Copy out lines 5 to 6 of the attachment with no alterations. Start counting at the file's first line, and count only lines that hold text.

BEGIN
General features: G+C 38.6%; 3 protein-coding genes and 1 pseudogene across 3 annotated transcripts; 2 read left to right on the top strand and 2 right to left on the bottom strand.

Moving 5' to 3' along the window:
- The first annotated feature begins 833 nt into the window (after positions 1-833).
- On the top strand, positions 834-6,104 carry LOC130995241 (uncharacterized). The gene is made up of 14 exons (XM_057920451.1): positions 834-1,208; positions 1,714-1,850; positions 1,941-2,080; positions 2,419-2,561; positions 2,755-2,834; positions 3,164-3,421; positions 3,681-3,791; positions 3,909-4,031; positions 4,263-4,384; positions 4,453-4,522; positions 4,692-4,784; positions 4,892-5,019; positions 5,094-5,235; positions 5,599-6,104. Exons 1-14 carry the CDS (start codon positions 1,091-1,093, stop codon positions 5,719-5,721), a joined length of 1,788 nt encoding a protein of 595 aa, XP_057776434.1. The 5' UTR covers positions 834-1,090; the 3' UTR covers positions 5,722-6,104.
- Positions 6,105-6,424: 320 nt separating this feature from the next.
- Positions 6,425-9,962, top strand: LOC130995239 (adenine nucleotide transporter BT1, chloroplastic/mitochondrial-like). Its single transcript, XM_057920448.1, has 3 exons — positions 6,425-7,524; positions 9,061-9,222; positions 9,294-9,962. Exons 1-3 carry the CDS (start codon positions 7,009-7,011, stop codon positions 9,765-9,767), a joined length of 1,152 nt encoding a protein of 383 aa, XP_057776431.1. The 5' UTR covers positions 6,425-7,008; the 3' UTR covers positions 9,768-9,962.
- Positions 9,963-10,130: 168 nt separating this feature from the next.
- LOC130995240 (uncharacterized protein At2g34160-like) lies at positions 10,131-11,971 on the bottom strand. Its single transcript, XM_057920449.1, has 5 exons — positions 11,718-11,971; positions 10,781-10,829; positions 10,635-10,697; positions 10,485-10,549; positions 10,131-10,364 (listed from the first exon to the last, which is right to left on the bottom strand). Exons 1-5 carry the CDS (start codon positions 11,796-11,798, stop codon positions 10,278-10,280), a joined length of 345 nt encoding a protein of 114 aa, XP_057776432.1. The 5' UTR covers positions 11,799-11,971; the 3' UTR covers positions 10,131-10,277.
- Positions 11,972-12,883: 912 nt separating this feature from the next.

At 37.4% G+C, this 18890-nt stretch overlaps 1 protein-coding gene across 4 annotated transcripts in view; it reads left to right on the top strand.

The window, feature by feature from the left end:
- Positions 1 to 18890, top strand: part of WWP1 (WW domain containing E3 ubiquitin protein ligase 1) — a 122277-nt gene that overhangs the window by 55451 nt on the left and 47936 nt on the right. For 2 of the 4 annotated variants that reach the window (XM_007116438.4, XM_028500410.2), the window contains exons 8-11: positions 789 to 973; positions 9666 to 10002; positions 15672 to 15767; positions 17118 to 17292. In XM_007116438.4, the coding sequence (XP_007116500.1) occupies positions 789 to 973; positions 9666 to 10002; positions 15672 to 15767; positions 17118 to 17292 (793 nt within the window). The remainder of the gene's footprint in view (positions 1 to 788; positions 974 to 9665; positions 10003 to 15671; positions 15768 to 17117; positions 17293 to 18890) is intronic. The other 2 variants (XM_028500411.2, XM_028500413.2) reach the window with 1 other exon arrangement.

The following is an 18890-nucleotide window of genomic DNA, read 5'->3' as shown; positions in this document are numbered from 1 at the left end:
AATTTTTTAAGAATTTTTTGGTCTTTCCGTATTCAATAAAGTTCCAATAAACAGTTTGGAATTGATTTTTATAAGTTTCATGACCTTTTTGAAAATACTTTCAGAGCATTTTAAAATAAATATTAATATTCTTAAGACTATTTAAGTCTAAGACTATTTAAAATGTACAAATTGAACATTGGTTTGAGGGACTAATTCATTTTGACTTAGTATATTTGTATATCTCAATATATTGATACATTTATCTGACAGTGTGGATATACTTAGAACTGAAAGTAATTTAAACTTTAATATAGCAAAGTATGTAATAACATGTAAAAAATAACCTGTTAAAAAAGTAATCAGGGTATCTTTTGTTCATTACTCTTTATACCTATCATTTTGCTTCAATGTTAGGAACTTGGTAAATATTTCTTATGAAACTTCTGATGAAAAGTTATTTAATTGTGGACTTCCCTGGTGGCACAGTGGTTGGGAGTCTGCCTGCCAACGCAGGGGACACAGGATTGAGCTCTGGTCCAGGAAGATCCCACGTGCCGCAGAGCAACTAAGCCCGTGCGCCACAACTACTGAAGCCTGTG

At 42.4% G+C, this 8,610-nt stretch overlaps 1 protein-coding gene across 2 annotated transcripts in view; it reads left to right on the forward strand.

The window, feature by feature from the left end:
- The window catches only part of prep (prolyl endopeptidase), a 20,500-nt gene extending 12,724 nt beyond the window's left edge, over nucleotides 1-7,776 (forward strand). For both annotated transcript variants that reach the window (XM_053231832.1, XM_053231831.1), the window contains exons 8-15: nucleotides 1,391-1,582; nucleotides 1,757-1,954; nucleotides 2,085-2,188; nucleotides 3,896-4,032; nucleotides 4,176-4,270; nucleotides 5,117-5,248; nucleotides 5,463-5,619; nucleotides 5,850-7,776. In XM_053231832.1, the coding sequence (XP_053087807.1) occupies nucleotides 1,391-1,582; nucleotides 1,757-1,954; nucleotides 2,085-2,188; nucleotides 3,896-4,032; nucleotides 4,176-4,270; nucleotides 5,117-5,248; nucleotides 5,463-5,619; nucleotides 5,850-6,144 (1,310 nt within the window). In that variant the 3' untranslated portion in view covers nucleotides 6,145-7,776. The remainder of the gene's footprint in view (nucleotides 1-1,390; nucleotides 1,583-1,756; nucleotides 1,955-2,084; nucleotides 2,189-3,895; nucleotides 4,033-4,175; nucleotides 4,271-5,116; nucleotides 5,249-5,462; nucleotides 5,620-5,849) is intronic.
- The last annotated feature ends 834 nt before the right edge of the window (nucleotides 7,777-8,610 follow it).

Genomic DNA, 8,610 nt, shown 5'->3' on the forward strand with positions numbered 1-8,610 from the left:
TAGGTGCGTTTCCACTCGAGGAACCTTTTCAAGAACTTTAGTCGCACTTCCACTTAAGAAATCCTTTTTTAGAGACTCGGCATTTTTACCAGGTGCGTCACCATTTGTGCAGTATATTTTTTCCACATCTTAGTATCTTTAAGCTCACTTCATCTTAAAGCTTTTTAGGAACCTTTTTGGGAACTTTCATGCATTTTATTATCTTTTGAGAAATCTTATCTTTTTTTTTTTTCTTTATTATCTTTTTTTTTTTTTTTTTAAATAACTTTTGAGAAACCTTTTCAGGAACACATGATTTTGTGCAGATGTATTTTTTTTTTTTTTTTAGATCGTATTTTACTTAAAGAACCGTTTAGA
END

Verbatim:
- Positions 6,105-6,424: 320 nt separating this feature from the next.
- Positions 6,425-9,962, top strand: LOC130995239 (adenine nucleotide transporter BT1, chloroplastic/mitochondrial-like). Its single transcript, XM_057920448.1, has 3 exons — positions 6,425-7,524; positions 9,061-9,222; positions 9,294-9,962. Exons 1-3 carry the CDS (start codon positions 7,009-7,011, stop codon positions 9,765-9,767), a joined length of 1,152 nt encoding a protein of 383 aa, XP_057776431.1. The 5' UTR covers positions 6,425-7,008; the 3' UTR covers positions 9,768-9,962.